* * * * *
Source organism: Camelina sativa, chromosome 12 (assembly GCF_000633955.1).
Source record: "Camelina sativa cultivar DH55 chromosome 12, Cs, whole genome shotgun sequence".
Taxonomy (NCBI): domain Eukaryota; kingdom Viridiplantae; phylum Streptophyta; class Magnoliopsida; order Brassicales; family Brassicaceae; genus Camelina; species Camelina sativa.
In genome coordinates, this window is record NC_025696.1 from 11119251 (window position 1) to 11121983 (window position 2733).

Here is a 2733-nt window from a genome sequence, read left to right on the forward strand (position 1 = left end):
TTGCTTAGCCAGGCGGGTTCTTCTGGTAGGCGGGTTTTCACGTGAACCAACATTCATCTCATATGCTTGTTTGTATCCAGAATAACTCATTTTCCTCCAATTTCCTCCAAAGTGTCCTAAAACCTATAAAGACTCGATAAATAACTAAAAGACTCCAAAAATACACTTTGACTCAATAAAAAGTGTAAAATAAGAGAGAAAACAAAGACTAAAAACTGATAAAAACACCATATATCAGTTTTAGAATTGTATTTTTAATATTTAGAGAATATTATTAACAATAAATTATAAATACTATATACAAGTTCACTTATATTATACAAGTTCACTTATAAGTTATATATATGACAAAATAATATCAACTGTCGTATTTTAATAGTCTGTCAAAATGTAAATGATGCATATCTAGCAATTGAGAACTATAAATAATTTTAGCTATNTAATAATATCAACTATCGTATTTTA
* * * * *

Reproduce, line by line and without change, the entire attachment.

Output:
Source organism: Camelina sativa, chromosome 12 (assembly GCF_000633955.1).
Source record: "Camelina sativa cultivar DH55 chromosome 12, Cs, whole genome shotgun sequence".
Taxonomy (NCBI): domain Eukaryota; kingdom Viridiplantae; phylum Streptophyta; class Magnoliopsida; order Brassicales; family Brassicaceae; genus Camelina; species Camelina sativa.
In genome coordinates, this window is record NC_025696.1 from 11119251 (window position 1) to 11121983 (window position 2733).

Here is a 2733-nt window from a genome sequence, read left to right on the forward strand (position 1 = left end):
TTGCTTAGCCAGGCGGGTTCTTCTGGTAGGCGGGTTTTCACGTGAACCAACATTCATCTCATATGCTTGTTTGTATCCAGAATAACTCATTTTCCTCCAATTTCCTCCAAAGTGTCCTAAAACCTATAAAGACTCGATAAATAACTAAAAGACTCCAAAAATACACTTTGACTCAATAAAAAGTGTAAAATAAGAGAGAAAACAAAGACTAAAAACTGATAAAAACACCATATATCAGTTTTAGAATTGTATTTTTAATATTTAGAGAATATTATTAACAATAAATTATAAATACTATATACAAGTTCACTTATATTATACAAGTTCACTTATAAGTTATATATATGACAAAATAATATCAACTGTCGTATTTTAATAGTCTGTCAAAATGTAAATGATGCATATCTAGCAATTGAGAACTATAAATAATTTTAGCTATNTAATAATATCAACTATCGTATTTTA